HOW HARD IS IT TO PASS THE BASI 2?
HOW HARD IS THE BASI 2 EXAM?
AND HOW DO I PASS IT?
This is a question we get asked a lot by people before they book a course.
In truth there are a lot of significant and important factors that enable you to be successful and pass your Level 2 exam.
(But don’t worry, you don’t quite need to ski like Peak Leaders Coach Will, above…)
SO, WHAT DOES THE BASI 2 EXAM INVOLVE?
The jump from Level 1 to Level 2 is quite big – as you would expect.
The criteria for the strands (areas of skiing) examined is higher than Level 1 – both technically and in your teaching.
Therefore, as well as piste performance in short turns, long carved turns and central theme (this is the teaching progression for beginners), you will also have to perform in bumps, variables (off-piste), steeps and freestyle.
The teaching part of the exam shouldn’t be underestimated either, as you need to be able to analyse performance and improve the learner.
To do this you really need to understand what the root problem is and how to change it.
So, watching other trainees being coached and listening to their feedback will really help improve this.
Generally, more people fail the Level 2 on the technical strands though.
WHAT DOES IT LOOK LIKE?
Here’s a video which shows you demonstrations by BASI examiners for the technical strands for Level 2.
Remember, this isn’t supposed to be an exciting ski video! It’s just so you can see the type of skiing you will be required to accurately perform on the exam.
This might look easy, but if you watch closely you’ll see the coaches here are really, really accurate – with no unnecessary movements and no funny habits.
That’s because as an instructor you will need to demo turns to clients. They need to copy the right movements and not anybody’s little quirks…
The accuracy and precision you need in movement patterns to perform in all these areas at a high level is challenging.
HOW IMPORTANT ARE THE COACHES?
Short answer? Vital.
You spend up to 30 hours a week with your coaches, so you want to ski and be inspired by the best in the business.
We’re very proud of our coaching team, who are all hugely experienced and are excellent at developing our trainees.
Every coach has the top qualification of BASI Level 4, and half of them are also BASI examiners.
So it’s safe to say they all know the exam criteria inside out – and they’re perfectly placed to help you get the results you want.
But a really important point is that just because you have the best coach doesn’t mean you are guaranteed to pass.
You need to make the changes and put the work in! You have to take responsibility for your own development.
Skiing is a challenging sport and you are taking a professional examination, so passing is never guaranteed.
However, there are other important factors which will significantly contribute towards your result.
WHAT ARE THE OTHER FACTORS?
The weather and snow conditions.
The ideal training day is grippy corduroy firm snow and blue skies.
However, when it is snowing with poor visibility or icy, it’s more challenging – but also surprisingly beneficial for your development.
So a mixture of the two is the perfect combination.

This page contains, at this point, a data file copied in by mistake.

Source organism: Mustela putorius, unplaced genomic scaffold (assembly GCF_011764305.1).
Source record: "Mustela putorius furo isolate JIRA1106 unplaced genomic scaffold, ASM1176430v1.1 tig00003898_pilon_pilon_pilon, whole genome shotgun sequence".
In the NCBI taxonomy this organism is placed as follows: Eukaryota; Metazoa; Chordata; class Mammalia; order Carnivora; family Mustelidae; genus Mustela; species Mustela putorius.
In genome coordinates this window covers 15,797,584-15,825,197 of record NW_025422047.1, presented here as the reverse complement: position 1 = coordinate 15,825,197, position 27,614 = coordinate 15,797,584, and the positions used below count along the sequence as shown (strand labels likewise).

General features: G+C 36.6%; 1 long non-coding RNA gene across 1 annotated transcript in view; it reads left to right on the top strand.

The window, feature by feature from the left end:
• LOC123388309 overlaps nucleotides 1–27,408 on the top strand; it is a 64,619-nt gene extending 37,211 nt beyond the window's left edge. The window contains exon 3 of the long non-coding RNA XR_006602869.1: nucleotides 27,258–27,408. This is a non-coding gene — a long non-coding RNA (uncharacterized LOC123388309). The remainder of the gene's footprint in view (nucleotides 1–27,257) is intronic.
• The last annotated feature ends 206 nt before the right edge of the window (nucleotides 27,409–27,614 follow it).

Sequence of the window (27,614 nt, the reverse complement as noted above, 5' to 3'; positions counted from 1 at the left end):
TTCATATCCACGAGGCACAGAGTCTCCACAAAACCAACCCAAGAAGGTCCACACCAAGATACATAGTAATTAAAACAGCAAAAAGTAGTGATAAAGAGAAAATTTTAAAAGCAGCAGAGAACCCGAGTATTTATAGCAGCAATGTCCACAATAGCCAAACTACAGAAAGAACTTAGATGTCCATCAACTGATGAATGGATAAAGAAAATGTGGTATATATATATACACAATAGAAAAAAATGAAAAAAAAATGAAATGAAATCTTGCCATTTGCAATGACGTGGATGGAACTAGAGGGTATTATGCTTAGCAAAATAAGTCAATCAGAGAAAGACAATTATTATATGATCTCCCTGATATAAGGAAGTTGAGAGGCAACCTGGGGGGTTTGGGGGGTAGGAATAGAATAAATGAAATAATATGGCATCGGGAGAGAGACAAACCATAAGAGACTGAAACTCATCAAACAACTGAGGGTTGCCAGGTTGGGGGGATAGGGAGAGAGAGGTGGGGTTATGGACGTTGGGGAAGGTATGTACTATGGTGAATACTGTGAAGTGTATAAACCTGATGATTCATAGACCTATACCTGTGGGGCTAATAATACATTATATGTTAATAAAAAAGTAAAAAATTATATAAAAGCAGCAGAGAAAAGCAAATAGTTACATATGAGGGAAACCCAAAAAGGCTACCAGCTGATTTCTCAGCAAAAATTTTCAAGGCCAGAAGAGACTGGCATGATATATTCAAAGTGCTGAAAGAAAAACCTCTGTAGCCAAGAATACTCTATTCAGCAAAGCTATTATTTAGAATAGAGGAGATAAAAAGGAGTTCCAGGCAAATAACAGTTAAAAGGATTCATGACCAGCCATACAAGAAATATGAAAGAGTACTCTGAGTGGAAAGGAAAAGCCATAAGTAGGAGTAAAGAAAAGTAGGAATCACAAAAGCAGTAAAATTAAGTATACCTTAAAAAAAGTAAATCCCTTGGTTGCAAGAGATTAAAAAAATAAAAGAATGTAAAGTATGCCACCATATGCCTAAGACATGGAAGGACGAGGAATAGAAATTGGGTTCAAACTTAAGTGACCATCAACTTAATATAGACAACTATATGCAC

Fitness and strength
These are directly related to your performance on the mountain – the fitter and stronger you are the quicker and more you will be able to change and adapt your skiing.
Skiing is an explosive sport rather than endurance-based, so strength training is really key.
To help you be in the best possible shape for the course you can follow our 8 week fitness programme prior to the course starting
Then once you’re in resort you can join the fitness sessions throughout the course too.
Sleeping and resting
One of the most important factors which is often overlooked is making sure you get enough sleep and rest.
You are skiing 5 or 6 days a week and it’s hard physical work. So it’s very easy to get run down if you get the balance wrong.
So don’t ski every day and take a rest day at the weekend.
But more importantly don’t go out every night – after a while it really shows in your performance on skis.
The key is quality not quantity.
If you understand how to practice and focus in the correct way, then doing a couple of hours at the weekend is more beneficial than skiing all weekend and not thinking about your technique.
Practicing in an effective way is so important to consolidate what you have learnt in training.
This is crucial…
If you aren’t motivated to succeed and develop your skiing then you won’t. Instead you’ll just plateau.
So be open to changing your skiing, listen to your coaches and always ask if you are unsure of how to change.
You must take ownership of your own skiing and put into motion what the coaches are asking you to do.
SO, HOW MANY PEOPLE PASS THE LEVEL 2?
It changes every year – and there are a lot of factors.
But for the season just passed (2021-2022) we coached 115 trainees and 87% of them achieved the BASI Level 2 – which is an amazing result and one of our best seasons yet.
The BASI average for the winter was 84%, so we are thrilled that we are above this.
In fact the BASI average has been going up for a few seasons – mostly as the majority of trainees taking the level 2 are training hard before they attempt the exam.
Only a few seasons ago the BASI pass-rate was 63% – and, without getting too deep into the statistics, it’s likely our averages are pulling the BASI average higher as we are a significant proportion of BASI Level 2 exams each season..
It’s a big challenge to pass the Level 2, but if you can apply yourself in the right way and stay focussed, then you’ll give yourself the best possible chance of passing the exam and becoming a ski instructor.